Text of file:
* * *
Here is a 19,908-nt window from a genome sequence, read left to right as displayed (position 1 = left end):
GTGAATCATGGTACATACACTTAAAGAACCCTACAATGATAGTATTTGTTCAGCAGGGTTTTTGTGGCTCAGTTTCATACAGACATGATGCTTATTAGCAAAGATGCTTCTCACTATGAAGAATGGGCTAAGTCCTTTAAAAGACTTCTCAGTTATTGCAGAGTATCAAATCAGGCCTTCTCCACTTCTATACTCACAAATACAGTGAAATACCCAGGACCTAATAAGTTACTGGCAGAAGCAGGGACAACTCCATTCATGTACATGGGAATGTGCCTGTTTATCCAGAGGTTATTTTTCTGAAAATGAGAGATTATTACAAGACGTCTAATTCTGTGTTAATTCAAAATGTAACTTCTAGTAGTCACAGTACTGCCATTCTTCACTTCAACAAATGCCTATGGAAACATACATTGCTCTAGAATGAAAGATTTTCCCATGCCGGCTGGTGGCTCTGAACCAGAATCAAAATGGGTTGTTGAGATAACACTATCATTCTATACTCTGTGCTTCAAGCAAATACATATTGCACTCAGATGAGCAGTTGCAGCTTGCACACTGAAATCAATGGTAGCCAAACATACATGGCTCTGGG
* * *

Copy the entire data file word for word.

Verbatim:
Here is a 19,908-nt window from a genome sequence, read left to right as displayed (position 1 = left end):
GTGAATCATGGTACATACACTTAAAGAACCCTACAATGATAGTATTTGTTCAGCAGGGTTTTTGTGGCTCAGTTTCATACAGACATGATGCTTATTAGCAAAGATGCTTCTCACTATGAAGAATGGGCTAAGTCCTTTAAAAGACTTCTCAGTTATTGCAGAGTATCAAATCAGGCCTTCTCCACTTCTATACTCACAAATACAGTGAAATACCCAGGACCTAATAAGTTACTGGCAGAAGCAGGGACAACTCCATTCATGTACATGGGAATGTGCCTGTTTATCCAGAGGTTATTTTTCTGAAAATGAGAGATTATTACAAGACGTCTAATTCTGTGTTAATTCAAAATGTAACTTCTAGTAGTCACAGTACTGCCATTCTTCACTTCAACAAATGCCTATGGAAACATACATTGCTCTAGAATGAAAGATTTTCCCATGCCGGCTGGTGGCTCTGAACCAGAATCAAAATGGGTTGTTGAGATAACACTATCATTCTATACTCTGTGCTTCAAGCAAATACATATTGCACTCAGATGAGCAGTTGCAGCTTGCACACTGAAATCAATGGTAGCCAAACATACATGGCTCTGGG